By JIM GERAGHTY
If readers have not done so already, they should read Ryan Mills’ eye-opening reporting from Oregon, where even some liberals and progressives have concluded that the state’s decriminalization of hard drugs has turned into a social catastrophe.
Over the last few years, as drug-overdose deaths have skyrocketed in the state, as squalid homeless camps have proliferated in Portland and beyond, and as the treatment and recovery options Oregonians thought they were voting for failed to materialize, many residents have changed their views. Increasingly, they are saying that drug decriminalization hasn’t worked, and many believe that nibbling around the edges will not be enough to reverse the damage.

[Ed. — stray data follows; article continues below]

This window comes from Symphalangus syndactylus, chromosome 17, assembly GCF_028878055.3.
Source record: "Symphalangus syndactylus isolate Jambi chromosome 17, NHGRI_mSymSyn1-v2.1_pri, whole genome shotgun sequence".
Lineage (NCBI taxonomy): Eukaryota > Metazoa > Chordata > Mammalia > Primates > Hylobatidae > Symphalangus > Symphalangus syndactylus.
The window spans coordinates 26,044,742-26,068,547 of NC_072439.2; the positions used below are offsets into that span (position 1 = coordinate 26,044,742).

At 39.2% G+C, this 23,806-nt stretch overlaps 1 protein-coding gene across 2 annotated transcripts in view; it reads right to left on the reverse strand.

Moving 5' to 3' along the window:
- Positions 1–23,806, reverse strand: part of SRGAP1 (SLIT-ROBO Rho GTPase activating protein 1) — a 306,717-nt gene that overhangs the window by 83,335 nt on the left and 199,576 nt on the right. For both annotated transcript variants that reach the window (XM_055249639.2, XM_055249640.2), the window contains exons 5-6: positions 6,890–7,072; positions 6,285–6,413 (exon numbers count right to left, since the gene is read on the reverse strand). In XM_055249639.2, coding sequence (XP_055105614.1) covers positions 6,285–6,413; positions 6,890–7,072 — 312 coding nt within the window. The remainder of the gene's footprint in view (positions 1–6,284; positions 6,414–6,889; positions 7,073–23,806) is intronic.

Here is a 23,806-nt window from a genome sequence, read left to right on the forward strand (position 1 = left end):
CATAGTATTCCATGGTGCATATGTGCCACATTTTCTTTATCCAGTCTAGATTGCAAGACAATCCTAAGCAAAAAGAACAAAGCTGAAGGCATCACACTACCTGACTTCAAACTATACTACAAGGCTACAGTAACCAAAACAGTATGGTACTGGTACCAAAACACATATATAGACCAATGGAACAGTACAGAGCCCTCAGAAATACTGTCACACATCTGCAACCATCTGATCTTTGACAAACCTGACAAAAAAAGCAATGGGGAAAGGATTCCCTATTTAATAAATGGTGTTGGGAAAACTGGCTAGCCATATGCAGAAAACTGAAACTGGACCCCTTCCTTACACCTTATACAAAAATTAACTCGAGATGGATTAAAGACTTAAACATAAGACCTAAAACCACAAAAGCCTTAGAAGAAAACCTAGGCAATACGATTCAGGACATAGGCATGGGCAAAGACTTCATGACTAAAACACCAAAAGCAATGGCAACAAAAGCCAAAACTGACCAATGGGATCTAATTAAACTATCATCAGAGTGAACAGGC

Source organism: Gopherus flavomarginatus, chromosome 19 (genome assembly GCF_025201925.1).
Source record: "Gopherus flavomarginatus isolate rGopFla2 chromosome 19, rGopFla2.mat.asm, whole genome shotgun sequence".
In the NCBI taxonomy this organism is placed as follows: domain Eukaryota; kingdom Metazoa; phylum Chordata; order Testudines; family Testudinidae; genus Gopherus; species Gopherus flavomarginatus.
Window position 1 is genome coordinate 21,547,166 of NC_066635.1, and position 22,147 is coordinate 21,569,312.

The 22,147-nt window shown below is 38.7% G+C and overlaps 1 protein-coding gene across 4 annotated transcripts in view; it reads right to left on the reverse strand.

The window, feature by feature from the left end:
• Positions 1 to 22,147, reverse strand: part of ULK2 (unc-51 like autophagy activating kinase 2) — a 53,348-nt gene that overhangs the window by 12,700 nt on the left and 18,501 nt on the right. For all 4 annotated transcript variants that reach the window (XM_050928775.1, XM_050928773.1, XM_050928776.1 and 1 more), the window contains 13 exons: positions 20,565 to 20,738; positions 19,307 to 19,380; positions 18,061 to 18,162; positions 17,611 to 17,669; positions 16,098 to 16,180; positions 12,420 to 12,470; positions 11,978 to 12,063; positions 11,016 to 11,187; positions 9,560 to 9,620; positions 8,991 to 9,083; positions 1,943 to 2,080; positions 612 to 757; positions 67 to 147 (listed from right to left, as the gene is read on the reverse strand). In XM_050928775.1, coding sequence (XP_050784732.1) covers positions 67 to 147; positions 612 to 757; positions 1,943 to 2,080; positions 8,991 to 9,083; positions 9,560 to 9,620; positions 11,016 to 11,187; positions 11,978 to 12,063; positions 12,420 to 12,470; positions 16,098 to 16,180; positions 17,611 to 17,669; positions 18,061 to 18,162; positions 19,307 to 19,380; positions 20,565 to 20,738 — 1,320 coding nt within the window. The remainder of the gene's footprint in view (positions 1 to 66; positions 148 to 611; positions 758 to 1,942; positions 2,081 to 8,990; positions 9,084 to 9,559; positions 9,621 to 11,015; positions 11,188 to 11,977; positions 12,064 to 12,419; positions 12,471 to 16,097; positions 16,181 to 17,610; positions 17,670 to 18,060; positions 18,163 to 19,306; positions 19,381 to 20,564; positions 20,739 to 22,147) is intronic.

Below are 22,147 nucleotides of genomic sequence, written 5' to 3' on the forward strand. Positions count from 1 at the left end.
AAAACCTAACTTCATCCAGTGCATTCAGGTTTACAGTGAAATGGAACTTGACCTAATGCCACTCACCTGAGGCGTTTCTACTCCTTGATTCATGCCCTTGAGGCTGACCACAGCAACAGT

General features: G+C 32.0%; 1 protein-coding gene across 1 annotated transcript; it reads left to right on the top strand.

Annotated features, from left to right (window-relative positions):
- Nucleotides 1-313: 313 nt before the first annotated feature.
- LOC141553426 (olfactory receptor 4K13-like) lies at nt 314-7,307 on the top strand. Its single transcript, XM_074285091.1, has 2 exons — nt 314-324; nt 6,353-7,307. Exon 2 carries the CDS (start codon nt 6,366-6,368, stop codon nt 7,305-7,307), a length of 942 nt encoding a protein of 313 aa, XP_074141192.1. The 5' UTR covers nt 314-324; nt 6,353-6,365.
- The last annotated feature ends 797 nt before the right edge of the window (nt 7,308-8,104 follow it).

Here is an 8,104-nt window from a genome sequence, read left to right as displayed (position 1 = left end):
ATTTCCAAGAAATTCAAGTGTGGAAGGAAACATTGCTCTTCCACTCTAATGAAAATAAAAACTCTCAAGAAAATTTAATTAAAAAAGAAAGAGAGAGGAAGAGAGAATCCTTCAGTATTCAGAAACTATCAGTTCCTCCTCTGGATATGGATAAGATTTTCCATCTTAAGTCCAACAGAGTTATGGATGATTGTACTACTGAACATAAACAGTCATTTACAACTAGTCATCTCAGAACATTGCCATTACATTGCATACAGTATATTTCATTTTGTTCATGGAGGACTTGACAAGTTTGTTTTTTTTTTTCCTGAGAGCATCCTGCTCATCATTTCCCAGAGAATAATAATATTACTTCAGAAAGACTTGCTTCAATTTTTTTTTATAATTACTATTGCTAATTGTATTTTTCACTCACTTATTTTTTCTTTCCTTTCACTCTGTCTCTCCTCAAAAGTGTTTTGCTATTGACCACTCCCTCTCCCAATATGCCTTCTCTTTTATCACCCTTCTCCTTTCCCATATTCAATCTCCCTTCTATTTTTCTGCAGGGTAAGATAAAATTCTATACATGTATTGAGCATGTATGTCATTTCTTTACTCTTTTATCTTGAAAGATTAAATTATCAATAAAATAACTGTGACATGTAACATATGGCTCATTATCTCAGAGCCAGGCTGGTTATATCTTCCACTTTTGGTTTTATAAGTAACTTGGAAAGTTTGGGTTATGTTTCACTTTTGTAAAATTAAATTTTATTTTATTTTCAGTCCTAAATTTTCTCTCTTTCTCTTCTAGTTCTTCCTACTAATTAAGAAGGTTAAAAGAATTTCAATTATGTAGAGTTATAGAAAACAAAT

“I do think there are a lot of people like me, left of center, who are realizing it was a mistake,” said Lisa Schroeder, a downtown Portland restaurant owner who voted for Measure 110. “If I could turn back time and repeal Measure 110 tomorrow, I would do it.”